Courtland Dilley browses through the dresses at A Yellow Ribbon: Formal Wear in Bossier City
Amanda Simmons

Airline senior Courtland Dilley was chest deep in a sea of rhinestones and tulle as she searched for the perfect dress for homecoming.

It’s a process that usually begins months in advance, but Friday was the first chance she’s had between dance classes and school functions to actually go shopping.

“I don’t want anything puffy and no cupcake dresses,” she said aloud, browsing through racks at A Yellow Ribbon: Formal Wear in Bossier City. “Blue is a good color and black is one of my favorite colors. I think I want something with a slim fit.”

After pulling a variety of styles, both long and short, it was time to try them on. There were two important things she was looking for.

“It has to be classy and it must be comfortable,” Courtland said.

The first one she walked out in was a short, A-line Sherri Hill dress in her favorite color, blue. The second dress was, again, blue, but in a longer style. The form fitting dress in jersey knit material brought out a certain smile in her that the first one didn’t.
One by one, she came out of the dressing room and stepped up onto the platform. Dress three, four and five just didn’t compare to that second one.

She had to put it back on.

“Oh, I love it,” Courtland said, standing in front of the full length mirror. “I like it more the second time on. It’s soft and it feels good. It’s so simple and has what I’m looking for.”

Gerry Shephard has heard those words and witnessed those moments many times in the 28 years she has owned A Yellow Ribbon. It’s a busy time of year for her and fellow Bossier dress shops, Sloan’s Formals and Azarue’s Bridal & Formal.

Shephard said a contributing factor to the increase in business is I-49.

“We started getting a lot of people coming in from north Texas, Oklahoma and Arkansas,” she said. “They can get here in about an hour whereas it would take them two or more hours to drive to Dallas.”

All three shops agree that floral prints and two piece are the trending styles right now. Sabrina Durham, Sales and Marketing Manager for Azarue’s Bridal & Formal in Bossier, said there are a lot of cutting edge designs on the racks this year.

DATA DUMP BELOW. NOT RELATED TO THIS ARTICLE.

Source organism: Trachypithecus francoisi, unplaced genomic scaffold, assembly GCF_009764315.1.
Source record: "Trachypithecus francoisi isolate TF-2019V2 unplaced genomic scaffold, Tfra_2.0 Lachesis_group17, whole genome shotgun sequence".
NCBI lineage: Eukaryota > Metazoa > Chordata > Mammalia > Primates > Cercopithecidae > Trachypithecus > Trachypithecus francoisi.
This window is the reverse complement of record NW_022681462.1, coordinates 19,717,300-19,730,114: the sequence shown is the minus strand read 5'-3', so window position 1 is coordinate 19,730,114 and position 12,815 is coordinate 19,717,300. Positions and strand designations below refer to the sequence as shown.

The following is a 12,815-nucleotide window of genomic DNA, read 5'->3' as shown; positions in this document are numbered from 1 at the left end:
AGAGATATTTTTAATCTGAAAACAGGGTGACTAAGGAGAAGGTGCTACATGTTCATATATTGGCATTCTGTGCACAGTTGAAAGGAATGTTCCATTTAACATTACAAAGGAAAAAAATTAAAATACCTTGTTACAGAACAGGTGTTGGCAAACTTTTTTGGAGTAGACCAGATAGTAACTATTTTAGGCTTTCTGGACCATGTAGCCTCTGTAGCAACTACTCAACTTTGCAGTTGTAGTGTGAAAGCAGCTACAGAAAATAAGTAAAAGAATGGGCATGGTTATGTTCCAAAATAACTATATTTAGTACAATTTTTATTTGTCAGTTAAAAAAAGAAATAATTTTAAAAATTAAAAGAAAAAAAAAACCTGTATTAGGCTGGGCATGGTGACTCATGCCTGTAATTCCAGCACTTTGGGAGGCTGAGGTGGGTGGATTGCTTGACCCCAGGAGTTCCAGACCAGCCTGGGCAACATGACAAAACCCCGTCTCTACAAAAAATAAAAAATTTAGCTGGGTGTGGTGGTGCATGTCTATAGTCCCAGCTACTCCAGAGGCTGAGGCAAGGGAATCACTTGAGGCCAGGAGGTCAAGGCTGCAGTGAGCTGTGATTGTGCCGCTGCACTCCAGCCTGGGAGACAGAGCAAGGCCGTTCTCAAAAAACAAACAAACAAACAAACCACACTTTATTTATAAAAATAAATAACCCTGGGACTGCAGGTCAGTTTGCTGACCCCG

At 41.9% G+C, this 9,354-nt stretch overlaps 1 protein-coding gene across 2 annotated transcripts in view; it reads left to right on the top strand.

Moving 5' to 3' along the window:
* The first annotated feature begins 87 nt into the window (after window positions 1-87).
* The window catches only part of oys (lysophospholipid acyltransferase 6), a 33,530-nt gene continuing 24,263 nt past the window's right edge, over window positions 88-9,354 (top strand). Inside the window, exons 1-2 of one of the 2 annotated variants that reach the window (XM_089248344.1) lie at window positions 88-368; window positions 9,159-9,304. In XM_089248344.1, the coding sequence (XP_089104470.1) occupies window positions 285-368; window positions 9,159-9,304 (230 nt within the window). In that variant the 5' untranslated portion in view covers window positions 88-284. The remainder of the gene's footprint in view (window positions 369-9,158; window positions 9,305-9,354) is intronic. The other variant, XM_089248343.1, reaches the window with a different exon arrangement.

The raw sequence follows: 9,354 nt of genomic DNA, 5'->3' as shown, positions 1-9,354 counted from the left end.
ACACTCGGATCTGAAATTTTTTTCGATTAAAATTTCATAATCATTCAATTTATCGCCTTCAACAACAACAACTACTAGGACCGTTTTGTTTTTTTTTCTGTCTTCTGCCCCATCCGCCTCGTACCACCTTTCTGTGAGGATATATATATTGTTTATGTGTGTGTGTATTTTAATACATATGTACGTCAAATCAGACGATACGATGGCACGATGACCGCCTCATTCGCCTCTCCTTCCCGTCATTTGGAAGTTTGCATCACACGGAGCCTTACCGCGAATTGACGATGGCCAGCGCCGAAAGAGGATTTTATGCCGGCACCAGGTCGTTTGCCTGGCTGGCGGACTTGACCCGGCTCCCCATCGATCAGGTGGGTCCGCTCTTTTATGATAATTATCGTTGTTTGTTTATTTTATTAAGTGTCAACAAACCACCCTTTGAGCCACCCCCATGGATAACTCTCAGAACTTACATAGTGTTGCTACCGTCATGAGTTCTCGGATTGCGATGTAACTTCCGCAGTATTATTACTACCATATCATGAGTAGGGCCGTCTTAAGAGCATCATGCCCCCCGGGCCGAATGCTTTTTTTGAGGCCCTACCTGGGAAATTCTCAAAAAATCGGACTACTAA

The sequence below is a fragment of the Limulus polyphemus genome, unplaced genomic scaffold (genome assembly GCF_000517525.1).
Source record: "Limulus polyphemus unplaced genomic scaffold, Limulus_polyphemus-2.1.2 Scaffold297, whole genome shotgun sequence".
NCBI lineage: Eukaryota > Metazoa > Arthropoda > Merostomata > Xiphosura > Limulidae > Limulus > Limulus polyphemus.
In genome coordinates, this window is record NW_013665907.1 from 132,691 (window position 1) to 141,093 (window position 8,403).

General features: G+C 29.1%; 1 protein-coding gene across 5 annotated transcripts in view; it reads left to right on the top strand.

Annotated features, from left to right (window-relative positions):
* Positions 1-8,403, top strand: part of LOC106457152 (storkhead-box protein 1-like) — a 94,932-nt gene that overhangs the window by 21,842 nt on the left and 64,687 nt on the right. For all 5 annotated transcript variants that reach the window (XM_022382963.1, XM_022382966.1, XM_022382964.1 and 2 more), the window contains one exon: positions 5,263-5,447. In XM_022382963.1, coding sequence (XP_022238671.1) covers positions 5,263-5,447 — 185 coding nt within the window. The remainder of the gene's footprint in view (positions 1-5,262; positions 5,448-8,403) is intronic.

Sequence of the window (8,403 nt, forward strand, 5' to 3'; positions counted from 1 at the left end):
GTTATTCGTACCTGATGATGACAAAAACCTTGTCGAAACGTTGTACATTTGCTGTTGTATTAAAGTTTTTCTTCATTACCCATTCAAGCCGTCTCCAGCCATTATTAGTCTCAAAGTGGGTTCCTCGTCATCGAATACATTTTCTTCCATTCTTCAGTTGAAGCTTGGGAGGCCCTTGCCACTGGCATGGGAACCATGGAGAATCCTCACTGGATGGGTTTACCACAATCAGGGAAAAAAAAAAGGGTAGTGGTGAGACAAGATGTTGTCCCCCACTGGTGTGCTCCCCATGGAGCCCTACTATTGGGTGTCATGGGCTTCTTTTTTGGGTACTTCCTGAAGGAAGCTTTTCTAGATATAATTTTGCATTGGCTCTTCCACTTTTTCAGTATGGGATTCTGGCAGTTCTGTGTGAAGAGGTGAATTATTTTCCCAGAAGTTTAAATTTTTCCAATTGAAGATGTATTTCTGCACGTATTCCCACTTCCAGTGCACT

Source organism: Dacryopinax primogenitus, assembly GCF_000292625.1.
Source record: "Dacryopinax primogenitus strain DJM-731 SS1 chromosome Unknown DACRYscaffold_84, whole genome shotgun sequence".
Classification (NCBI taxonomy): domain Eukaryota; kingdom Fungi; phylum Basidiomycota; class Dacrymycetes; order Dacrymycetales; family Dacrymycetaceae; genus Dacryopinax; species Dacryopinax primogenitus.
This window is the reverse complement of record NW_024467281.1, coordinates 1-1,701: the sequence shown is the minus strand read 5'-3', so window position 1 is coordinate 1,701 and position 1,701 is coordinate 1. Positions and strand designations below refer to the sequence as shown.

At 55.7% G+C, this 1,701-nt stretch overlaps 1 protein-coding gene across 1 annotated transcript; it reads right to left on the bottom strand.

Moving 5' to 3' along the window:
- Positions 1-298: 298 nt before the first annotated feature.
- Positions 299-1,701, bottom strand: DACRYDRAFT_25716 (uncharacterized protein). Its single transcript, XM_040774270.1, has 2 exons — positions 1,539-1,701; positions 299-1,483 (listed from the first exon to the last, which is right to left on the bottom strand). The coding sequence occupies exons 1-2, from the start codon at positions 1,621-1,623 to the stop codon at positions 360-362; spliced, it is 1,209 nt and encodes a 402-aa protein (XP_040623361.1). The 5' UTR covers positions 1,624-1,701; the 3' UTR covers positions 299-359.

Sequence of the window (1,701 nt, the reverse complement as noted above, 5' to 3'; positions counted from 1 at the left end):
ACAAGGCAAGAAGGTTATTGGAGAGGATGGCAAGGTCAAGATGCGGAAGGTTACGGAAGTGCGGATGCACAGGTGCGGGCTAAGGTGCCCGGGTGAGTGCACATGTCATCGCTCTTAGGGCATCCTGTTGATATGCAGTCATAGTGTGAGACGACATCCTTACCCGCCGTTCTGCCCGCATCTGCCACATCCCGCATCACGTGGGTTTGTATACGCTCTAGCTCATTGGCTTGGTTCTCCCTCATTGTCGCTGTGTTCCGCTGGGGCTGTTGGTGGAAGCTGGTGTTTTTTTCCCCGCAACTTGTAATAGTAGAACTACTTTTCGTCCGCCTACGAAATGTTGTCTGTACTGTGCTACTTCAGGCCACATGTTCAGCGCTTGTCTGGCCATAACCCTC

“The dresses look more fashion forward,” she said. “We’re seeing more velvet and chokers this year…a lot of daring dresses with bold patterns too.”

Patti Maughon, owner of Sloan’s Formals, said they are getting in new dresses every week. Sloan’s opened its doors in April and has increased traffic through their store by word of mouth.

“We try to have a one-on-one experience with every customer,” Maughon said. “We want to build that relationship with the customers because it makes a big difference in the overall experience. We also encourage our customers to take pictures when they are trying on dresses. They can send them to their friends and get their opinions, too.”

One thing that’s proven successful is hiring a younger sales team. Durham said they have “fashion ambassadors” that check in and post photos of the dresses they have in stock.

“We employed girls from local schools in all shapes and sizes so customers can see what the dresses look like on a real person,” Durham said. “It has worked well for us.”

Sloan’s has a similar business tactic.

“We’ve got a wide range of styles and sizes…from 00 to plus size,” Maughon said. “My girls and I can help them find whatever they are looking for. It definitely helps to have younger girls working with you because they know what’s trending and what looks good.”

No matter the style, color or look desired, students, like Courtland, won’t have to travel far to say ‘yes’ to a dress this homecoming season.

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Sean Green is managing editor of the Bossier Press-Tribune.


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